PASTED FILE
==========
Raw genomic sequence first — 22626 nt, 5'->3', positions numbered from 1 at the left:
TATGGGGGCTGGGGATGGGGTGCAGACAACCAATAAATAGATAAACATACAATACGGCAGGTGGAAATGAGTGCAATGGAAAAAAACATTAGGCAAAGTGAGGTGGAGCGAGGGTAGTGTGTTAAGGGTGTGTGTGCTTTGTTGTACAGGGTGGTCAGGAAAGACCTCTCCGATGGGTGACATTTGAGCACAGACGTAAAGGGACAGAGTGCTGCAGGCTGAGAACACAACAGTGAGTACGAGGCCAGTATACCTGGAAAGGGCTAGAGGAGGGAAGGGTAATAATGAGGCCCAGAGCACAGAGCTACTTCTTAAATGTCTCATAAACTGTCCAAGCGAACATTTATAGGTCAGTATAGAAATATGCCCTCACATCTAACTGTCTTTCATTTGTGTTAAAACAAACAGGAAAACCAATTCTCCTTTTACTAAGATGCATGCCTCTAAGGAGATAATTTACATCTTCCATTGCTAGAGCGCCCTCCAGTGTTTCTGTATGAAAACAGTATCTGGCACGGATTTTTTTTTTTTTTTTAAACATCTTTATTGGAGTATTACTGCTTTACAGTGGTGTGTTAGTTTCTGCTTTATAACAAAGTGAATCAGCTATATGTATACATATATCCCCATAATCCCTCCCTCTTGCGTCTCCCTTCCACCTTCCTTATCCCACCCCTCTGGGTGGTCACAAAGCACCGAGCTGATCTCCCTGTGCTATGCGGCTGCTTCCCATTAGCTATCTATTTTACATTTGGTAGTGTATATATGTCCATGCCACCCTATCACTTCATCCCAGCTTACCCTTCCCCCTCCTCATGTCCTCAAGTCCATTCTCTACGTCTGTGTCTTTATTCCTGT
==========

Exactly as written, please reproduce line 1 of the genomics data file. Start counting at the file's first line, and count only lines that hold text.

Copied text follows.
Raw genomic sequence first — 22626 nt, 5'->3', positions numbered from 1 at the left: